To perform this study, the authors used the National Cancer Database (n=491,505) and Surveillance, Epidemiology, and End Results program (n=151,470) to identify 642,975 patients with localized or locally advanced prostate cancer from 2004-2013. Men were stratified by Gleason score (8-10 vs. ≤7) and PSA (≤2.5, 2.6-4.0, 4.1-10.0, 10.1-20.0, and > 20.0 ng/mL) for analyses. Multivariable Fine-Gray competing risks and Cox proportional regression models were used to analyze prostate-cancer specific mortality (PCSM) and all-cause mortality (ACM), respectively. There were 5.6% of patients with Gleason 8-10 tumors diagnosed with a PSA ≤2.5 ng/mL. Using PSA 4.1-10.0 ng/mL among men with Gleason 8-10 disease as a referent, the adjusted hazard ratio AHR was 1.75 (95%CI 1.05-2.92) for PSA ≤2.5 ng/mL, compared to AHR 1.31, 0.88, and 1.60 for PSA 2.6-4.0, 10.1-20.0, and > 20.0 ng/mL, respectively. Gleason 8-10 disease with PSA ≤2.5 ng/mL had a much higher risk of PCSM than standard NCCN high-risk disease (AHR 1.92, 95%CI 1.18-3.14; 47-month PCSM 14.0% vs. 10.5%). For Gleason 8-10 tumors treated with definitive radiotherapy, androgen deprivation therapy (ADT) was associated with decreased ACM for PSA > 2.5 ng/mL (AHR 0.87, 95%CI 0.81-0.94) but trended toward increased ACM for PSA ≤2.5ng/mL (AHR 1.27, 95%CI 0.89-1.81, P = 0.194; PADT*PSA interaction= 0.026). In contrast, PCSM for Gleason ≤7 disease had an AHR of 0.32 (95%CI 0.10-1.00) for PSA ≤2.5 ng/mL vs. AHR of 1.13, 1.69, and 3.22 for PSA 2.6-4.0, 10.1-20.0, and > 20.0 ng/mL (PGleason*PSA interaction< 0.001), respectively. This is a provocatively designed study with strong methodology and a large sample size.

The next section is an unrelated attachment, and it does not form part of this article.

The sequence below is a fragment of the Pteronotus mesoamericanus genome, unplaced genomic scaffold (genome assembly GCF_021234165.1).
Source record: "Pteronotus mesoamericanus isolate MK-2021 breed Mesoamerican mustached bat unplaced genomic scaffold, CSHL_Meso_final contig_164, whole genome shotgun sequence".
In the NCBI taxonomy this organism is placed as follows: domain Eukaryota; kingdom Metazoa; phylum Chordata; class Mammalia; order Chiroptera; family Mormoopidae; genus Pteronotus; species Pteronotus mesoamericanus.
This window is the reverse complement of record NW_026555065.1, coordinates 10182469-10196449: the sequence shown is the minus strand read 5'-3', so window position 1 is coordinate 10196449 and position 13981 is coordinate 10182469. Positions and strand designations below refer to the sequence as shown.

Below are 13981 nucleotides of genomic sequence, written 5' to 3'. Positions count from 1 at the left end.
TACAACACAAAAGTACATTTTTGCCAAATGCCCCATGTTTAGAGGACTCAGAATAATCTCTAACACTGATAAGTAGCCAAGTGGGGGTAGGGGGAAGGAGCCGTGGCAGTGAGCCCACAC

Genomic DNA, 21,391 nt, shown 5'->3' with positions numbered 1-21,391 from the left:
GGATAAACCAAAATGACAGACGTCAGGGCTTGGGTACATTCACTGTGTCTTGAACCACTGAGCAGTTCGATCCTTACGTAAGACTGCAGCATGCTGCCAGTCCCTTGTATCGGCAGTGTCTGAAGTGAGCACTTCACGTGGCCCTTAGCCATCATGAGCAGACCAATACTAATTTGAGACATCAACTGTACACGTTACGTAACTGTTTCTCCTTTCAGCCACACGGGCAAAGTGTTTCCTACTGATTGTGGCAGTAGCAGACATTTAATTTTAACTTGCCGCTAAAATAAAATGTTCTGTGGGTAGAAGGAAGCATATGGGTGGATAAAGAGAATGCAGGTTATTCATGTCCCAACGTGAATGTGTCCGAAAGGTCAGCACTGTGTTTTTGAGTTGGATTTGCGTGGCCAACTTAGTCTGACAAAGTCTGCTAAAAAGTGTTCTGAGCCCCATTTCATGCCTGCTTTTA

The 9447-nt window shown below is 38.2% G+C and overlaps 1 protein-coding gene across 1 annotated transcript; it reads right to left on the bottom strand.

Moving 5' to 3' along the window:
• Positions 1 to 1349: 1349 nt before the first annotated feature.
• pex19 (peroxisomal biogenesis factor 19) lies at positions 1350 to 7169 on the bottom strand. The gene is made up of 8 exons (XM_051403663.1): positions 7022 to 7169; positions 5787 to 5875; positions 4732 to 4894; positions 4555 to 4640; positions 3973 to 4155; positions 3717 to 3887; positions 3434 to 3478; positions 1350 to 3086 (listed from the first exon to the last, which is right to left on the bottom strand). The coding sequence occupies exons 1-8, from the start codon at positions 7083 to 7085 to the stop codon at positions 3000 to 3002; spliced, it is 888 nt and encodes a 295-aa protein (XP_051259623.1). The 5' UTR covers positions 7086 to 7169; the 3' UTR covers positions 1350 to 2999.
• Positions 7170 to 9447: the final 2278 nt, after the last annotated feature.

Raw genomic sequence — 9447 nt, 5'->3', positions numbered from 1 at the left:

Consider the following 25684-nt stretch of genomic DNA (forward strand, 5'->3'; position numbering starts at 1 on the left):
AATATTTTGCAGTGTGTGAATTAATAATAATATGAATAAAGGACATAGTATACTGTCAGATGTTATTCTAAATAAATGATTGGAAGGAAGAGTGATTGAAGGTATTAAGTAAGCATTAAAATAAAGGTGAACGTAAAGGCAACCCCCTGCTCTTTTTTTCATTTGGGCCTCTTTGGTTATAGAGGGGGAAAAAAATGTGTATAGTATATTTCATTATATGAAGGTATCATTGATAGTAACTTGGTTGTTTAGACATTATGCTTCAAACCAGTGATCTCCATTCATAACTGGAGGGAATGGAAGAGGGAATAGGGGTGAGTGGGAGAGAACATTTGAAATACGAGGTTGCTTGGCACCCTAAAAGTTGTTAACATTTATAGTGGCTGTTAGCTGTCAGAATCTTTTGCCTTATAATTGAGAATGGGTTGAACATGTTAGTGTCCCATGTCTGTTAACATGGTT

The authors conclude that low PSA, high-grade prostate cancer appears to be a unique hormone-resistant entity with a high risk of PCSM that responds poorly to standard treatment. Although prospective trials are warranted, based on these results these young patients should be considered for chemotherapy, novel systemic agents and/or clinical trials.
Presented By: David D. Yang, MD, Harvard-MIT Division of Health Sciences and Technology, Harvard Medical School, Boston, MA, USA
Co-Authors: Brandon Arvin Virgil Mahal, Christopher Sweeney, Quoc-Dien Trinh, Felix Yi-Chung Feng, Paul L. Nguyen
Written By: Zachary Klaassen, MD, Urologic Oncology Fellow, University of Toronto, Princess Margaret Cancer Centre, Toronto, Ontario, Canada
at the 2017 ASCO Annual Meeting - June 2 - 6, 2017 - Chicago, Illinois, USA